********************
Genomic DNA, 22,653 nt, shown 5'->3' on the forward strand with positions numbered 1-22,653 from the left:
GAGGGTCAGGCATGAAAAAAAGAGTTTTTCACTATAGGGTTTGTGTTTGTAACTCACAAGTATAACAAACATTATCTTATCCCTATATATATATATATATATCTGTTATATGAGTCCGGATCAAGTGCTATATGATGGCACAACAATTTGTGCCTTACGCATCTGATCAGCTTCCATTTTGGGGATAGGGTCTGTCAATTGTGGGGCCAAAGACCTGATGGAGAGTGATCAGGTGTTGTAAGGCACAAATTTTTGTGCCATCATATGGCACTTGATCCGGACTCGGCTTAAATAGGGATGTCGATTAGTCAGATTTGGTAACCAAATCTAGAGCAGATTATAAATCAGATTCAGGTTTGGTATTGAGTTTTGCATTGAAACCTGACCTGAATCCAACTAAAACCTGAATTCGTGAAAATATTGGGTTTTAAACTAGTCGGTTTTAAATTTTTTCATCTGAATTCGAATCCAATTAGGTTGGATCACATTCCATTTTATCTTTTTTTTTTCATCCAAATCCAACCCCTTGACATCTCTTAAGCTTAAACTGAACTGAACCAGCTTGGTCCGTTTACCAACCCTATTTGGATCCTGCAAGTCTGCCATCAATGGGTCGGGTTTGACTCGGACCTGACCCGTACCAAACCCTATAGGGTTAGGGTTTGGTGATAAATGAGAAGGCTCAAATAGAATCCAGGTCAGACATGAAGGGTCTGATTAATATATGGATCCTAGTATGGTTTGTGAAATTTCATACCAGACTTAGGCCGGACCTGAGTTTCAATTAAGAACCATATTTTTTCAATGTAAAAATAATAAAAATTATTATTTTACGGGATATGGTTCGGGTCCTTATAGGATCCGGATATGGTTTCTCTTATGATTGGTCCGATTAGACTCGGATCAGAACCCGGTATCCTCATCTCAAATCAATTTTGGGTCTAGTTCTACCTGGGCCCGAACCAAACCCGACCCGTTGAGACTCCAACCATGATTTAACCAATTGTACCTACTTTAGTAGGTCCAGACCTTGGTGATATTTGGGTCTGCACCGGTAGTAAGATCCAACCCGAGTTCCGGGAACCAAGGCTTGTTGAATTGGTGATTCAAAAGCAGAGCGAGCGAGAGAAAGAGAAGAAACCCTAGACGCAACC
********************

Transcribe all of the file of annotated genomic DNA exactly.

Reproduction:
Genomic DNA, 22,653 nt, shown 5'->3' on the forward strand with positions numbered 1-22,653 from the left:
GAGGGTCAGGCATGAAAAAAAGAGTTTTTCACTATAGGGTTTGTGTTTGTAACTCACAAGTATAACAAACATTATCTTATCCCTATATATATATATATATATCTGTTATATGAGTCCGGATCAAGTGCTATATGATGGCACAACAATTTGTGCCTTACGCATCTGATCAGCTTCCATTTTGGGGATAGGGTCTGTCAATTGTGGGGCCAAAGACCTGATGGAGAGTGATCAGGTGTTGTAAGGCACAAATTTTTGTGCCATCATATGGCACTTGATCCGGACTCGGCTTAAATAGGGATGTCGATTAGTCAGATTTGGTAACCAAATCTAGAGCAGATTATAAATCAGATTCAGGTTTGGTATTGAGTTTTGCATTGAAACCTGACCTGAATCCAACTAAAACCTGAATTCGTGAAAATATTGGGTTTTAAACTAGTCGGTTTTAAATTTTTTCATCTGAATTCGAATCCAATTAGGTTGGATCACATTCCATTTTATCTTTTTTTTTTCATCCAAATCCAACCCCTTGACATCTCTTAAGCTTAAACTGAACTGAACCAGCTTGGTCCGTTTACCAACCCTATTTGGATCCTGCAAGTCTGCCATCAATGGGTCGGGTTTGACTCGGACCTGACCCGTACCAAACCCTATAGGGTTAGGGTTTGGTGATAAATGAGAAGGCTCAAATAGAATCCAGGTCAGACATGAAGGGTCTGATTAATATATGGATCCTAGTATGGTTTGTGAAATTTCATACCAGACTTAGGCCGGACCTGAGTTTCAATTAAGAACCATATTTTTTCAATGTAAAAATAATAAAAATTATTATTTTACGGGATATGGTTCGGGTCCTTATAGGATCCGGATATGGTTTCTCTTATGATTGGTCCGATTAGACTCGGATCAGAACCCGGTATCCTCATCTCAAATCAATTTTGGGTCTAGTTCTACCTGGGCCCGAACCAAACCCGACCCGTTGAGACTCCAACCATGATTTAACCAATTGTACCTACTTTAGTAGGTCCAGACCTTGGTGATATTTGGGTCTGCACCGGTAGTAAGATCCAACCCGAGTTCCGGGAACCAAGGCTTGTTGAATTGGTGATTCAAAAGCAGAGCGAGCGAGAGAAAGAGAAGAAACCCTAGACGCAACC